A projection mapping project based on earthworms made using openFrameworks and ofxPiMapper.
Made by: Alexander MacKinnon
Instead of trying to create a beautiful creative coding piece, I wanted to create a piece that played with imagery that references the grotesque, while still being playful. in Worm Box I attempt to create and animate cartoon worms which crawl and writhe around the boxes which the projections were mapped onto. In some scenes the worms form recognisable imagery such as playful faces, as well as swirling pattern formations, and in the final scene multiple worms crawl around the mud on their own accord based on a random walk.
Concept and background research
In Brigid Cherry's Horror (2009), Cherry explores the paradox of finding pleaseure in the representation of the disturbing, displeasurable themes in the Horror genre. Cherry discusses the importance of Horror culturally; Horror is present in all historical forms of storytelling, and tropes of the genre are referenced in various current forms media, even in children's cartoons, such as the Scooby Doo series and the Addams Family. The representation of horror tropes in cartoons was a big inspiration for this project. Cherry points out that as well as emotional, there is a great emphasis on physiological responses that the genre attempts to induce - increased heartrate, goosebumps, nausea and disgust. This inspired me to create work which references grotesque and repulsive imagery in a way that is still playful. I decided to base the project on earthworms writhing in mud, an image which I believe many people feel repulsed by, however I wanted to represent them in a cartoon style.
I wanted to imitate a sense of agency in the worms, so I based their movement on a random walk - a path formed by a succession of randomised steps.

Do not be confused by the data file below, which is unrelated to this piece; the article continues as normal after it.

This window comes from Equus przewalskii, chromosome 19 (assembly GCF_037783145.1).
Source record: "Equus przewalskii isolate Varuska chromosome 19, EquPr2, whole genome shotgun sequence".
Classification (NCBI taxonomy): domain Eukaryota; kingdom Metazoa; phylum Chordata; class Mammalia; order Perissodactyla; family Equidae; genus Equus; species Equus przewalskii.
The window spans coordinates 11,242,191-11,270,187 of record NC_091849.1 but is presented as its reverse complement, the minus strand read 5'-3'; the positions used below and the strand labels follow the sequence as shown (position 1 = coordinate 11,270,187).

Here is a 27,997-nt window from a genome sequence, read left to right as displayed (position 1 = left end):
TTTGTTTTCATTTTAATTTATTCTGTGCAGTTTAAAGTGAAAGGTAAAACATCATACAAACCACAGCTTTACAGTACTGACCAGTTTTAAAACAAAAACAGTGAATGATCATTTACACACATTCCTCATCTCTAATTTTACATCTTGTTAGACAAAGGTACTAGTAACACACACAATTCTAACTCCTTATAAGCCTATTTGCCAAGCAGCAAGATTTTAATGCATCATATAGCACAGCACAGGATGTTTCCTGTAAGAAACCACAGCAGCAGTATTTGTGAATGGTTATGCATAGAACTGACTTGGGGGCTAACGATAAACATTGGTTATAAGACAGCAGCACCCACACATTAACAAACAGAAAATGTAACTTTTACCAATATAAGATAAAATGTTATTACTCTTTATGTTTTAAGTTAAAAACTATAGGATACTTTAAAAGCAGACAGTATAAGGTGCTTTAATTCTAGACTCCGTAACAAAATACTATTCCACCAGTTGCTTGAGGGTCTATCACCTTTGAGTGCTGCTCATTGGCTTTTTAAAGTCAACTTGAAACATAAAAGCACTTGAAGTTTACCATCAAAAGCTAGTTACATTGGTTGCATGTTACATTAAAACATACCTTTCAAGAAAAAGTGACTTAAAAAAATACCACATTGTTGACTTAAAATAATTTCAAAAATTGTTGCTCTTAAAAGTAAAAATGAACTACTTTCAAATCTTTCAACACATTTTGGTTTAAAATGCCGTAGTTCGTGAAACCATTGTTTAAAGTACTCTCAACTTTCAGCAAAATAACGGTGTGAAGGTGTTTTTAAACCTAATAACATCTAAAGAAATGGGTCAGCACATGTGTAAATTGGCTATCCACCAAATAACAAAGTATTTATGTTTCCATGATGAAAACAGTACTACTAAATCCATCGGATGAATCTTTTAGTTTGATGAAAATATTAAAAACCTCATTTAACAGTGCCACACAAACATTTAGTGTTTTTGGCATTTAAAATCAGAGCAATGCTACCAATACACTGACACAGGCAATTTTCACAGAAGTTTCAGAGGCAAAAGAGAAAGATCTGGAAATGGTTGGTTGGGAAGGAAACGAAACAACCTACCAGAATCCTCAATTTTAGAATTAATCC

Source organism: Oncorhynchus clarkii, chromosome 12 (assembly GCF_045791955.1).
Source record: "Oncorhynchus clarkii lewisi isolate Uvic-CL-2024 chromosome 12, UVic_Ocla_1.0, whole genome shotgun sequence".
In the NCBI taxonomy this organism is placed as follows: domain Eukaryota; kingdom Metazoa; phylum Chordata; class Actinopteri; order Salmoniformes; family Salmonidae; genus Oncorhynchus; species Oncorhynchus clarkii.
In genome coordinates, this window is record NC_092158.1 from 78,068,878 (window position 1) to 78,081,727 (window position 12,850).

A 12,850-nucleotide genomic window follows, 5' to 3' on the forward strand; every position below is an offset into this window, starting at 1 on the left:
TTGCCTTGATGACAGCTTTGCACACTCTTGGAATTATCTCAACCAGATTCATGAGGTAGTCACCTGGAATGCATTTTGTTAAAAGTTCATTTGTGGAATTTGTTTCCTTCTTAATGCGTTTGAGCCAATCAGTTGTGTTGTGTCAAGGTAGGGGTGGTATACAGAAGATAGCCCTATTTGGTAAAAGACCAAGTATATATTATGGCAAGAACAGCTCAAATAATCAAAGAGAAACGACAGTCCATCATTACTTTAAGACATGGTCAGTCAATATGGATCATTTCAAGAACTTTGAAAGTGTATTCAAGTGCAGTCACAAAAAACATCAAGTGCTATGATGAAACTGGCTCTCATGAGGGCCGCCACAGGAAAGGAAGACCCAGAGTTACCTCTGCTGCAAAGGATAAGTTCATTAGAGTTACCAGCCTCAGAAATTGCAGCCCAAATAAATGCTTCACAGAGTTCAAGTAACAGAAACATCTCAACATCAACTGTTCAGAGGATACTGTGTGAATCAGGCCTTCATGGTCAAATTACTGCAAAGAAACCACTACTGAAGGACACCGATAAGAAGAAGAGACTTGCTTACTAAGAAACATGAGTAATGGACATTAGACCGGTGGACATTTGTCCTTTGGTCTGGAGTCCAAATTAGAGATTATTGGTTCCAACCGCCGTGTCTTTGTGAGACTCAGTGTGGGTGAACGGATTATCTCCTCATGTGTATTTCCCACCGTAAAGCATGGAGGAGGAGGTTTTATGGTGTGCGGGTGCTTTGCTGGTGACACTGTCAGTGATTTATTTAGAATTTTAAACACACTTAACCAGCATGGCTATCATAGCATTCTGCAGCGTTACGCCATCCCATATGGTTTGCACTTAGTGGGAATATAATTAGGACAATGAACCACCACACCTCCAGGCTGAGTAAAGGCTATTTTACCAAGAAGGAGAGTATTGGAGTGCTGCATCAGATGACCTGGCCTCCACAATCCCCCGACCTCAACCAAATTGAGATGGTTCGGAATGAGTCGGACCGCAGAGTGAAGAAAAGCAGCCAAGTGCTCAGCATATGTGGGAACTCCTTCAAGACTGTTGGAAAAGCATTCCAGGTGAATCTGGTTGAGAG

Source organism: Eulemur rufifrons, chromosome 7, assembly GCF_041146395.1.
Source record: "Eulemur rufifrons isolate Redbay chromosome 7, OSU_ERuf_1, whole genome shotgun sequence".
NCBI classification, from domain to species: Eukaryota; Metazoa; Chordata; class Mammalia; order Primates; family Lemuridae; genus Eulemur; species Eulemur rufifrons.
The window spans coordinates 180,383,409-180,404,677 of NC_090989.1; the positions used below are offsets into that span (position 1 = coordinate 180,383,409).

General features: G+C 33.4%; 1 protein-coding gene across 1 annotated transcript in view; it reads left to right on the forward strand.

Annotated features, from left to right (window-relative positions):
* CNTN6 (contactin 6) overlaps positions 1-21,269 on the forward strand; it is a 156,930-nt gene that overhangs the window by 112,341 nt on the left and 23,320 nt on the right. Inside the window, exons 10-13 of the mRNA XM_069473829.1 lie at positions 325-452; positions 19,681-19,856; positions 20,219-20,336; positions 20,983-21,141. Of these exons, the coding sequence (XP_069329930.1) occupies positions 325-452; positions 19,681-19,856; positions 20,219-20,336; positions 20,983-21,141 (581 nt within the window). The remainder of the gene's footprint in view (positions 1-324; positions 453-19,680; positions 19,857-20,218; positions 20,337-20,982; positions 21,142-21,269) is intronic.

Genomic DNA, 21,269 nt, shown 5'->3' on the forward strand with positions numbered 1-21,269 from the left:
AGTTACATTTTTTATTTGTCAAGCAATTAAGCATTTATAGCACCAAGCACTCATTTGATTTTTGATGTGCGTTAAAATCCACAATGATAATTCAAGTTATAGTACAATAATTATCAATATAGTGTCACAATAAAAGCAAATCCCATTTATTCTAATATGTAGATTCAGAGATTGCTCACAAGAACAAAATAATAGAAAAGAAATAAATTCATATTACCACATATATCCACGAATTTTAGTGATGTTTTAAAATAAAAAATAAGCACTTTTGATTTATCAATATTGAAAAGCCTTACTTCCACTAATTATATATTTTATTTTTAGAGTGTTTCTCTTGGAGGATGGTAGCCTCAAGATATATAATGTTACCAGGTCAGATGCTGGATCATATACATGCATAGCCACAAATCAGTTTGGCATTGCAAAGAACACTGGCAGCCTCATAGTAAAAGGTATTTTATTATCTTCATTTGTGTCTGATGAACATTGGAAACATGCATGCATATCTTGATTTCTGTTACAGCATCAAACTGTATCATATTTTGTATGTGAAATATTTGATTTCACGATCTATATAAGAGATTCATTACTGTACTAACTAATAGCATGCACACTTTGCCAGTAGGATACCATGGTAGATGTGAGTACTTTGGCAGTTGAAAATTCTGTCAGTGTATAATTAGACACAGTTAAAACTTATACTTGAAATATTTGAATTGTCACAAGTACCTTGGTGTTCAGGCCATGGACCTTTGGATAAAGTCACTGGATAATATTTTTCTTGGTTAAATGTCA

In this project I created the worms by stringing together worm "cells", which were just cartoon style shiny pink balls which I drew in a worm cell function. The position and sizes of the cells were calculated using various functions then called to be drawn.
A main focus I had was trying to resemble something organic with the movement and visuals, so to do that I used combinations of sine functions mixed with noise and randomness to control various features of the worms such as the size, position and wriggling movements.
The final scene features many worms which crawl around on mud. Each worm's movement is a random walk, based on Theo's "Dumb Agents" class assignment. The worms origin positions are instantiated randomly and the worm cell size is affected by noise to give the worms a pulsating effect.
To further develop this project, I would like to implement user input and have the worms react to the user. I also would like to develop a way for the worms to react to eachother. Currently, the random walk worms cross over eachother as if the other is not there when they meet paths. I would like to develop a way for them to interact, maybe simply bouncing off eachother, or stopping momentarily before moving in another direction.
I think the final scene with the random walk worms came out well, and did what I intended. I think I could have improved the scenes in which the worms form faces. I would have liked to have more complex expressions in the animations, however I struggled to do this through code. Another thing that I attempted but was unable to do was create scenes with grids of swirling patterns. This may have been due to having to many for statements within for statements, but I ended up with lots of errors which I was unable to resolve. If I had more time to fix this, I would have created a class for the swirl and then called the draw function of the class in a nested for loop.